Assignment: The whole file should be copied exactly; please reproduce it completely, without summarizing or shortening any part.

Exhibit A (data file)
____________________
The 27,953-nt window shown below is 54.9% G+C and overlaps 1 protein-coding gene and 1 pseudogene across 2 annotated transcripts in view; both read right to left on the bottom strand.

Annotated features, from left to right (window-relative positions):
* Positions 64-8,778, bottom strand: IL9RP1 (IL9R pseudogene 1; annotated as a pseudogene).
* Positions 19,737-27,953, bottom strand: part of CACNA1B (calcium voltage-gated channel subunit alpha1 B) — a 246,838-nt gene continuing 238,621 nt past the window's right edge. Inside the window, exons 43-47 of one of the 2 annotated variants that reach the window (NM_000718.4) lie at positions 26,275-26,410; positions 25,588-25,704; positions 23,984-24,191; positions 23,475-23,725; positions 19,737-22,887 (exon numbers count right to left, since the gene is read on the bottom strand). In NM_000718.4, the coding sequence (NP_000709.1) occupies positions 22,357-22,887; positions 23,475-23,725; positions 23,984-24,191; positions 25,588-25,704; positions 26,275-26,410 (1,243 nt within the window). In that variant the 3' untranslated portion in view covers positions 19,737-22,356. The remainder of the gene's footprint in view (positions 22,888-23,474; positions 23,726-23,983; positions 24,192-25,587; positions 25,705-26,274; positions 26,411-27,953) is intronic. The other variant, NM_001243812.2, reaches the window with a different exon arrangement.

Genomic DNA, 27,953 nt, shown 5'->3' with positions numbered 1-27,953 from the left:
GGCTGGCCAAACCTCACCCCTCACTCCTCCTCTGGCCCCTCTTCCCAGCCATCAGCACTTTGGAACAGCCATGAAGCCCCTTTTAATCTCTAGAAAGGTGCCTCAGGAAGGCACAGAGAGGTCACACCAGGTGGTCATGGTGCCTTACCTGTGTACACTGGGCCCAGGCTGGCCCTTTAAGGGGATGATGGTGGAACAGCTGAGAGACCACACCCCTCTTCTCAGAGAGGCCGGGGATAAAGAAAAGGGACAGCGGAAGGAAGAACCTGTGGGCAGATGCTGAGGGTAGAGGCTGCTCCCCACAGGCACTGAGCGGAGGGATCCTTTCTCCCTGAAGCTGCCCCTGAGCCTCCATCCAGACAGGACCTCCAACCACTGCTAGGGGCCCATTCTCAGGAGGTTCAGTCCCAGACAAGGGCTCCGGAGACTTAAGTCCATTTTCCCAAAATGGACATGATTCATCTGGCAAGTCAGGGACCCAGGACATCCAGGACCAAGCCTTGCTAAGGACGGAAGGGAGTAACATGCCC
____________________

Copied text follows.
The 27,953-nt window shown below is 54.9% G+C and overlaps 1 protein-coding gene and 1 pseudogene across 2 annotated transcripts in view; both read right to left on the bottom strand.

Annotated features, from left to right (window-relative positions):
* Positions 64-8,778, bottom strand: IL9RP1 (IL9R pseudogene 1; annotated as a pseudogene).
* Positions 19,737-27,953, bottom strand: part of CACNA1B (calcium voltage-gated channel subunit alpha1 B) — a 246,838-nt gene continuing 238,621 nt past the window's right edge. Inside the window, exons 43-47 of one of the 2 annotated variants that reach the window (NM_000718.4) lie at positions 26,275-26,410; positions 25,588-25,704; positions 23,984-24,191; positions 23,475-23,725; positions 19,737-22,887 (exon numbers count right to left, since the gene is read on the bottom strand). In NM_000718.4, the coding sequence (NP_000709.1) occupies positions 22,357-22,887; positions 23,475-23,725; positions 23,984-24,191; positions 25,588-25,704; positions 26,275-26,410 (1,243 nt within the window). In that variant the 3' untranslated portion in view covers positions 19,737-22,356. The remainder of the gene's footprint in view (positions 22,888-23,474; positions 23,726-23,983; positions 24,192-25,587; positions 25,705-26,274; positions 26,411-27,953) is intronic. The other variant, NM_001243812.2, reaches the window with a different exon arrangement.

Genomic DNA, 27,953 nt, shown 5'->3' with positions numbered 1-27,953 from the left:
GGCTGGCCAAACCTCACCCCTCACTCCTCCTCTGGCCCCTCTTCCCAGCCATCAGCACTTTGGAACAGCCATGAAGCCCCTTTTAATCTCTAGAAAGGTGCCTCAGGAAGGCACAGAGAGGTCACACCAGGTGGTCATGGTGCCTTACCTGTGTACACTGGGCCCAGGCTGGCCCTTTAAGGGGATGATGGTGGAACAGCTGAGAGACCACACCCCTCTTCTCAGAGAGGCCGGGGATAAAGAAAAGGGACAGCGGAAGGAAGAACCTGTGGGCAGATGCTGAGGGTAGAGGCTGCTCCCCACAGGCACTGAGCGGAGGGATCCTTTCTCCCTGAAGCTGCCCCTGAGCCTCCATCCAGACAGGACCTCCAACCACTGCTAGGGGCCCATTCTCAGGAGGTTCAGTCCCAGACAAGGGCTCCGGAGACTTAAGTCCATTTTCCCAAAATGGACATGATTCATCTGGCAAGTCAGGGACCCAGGACATCCAGGACCAAGCCTTGCTAAGGACGGAAGGGAGTAACATGCCC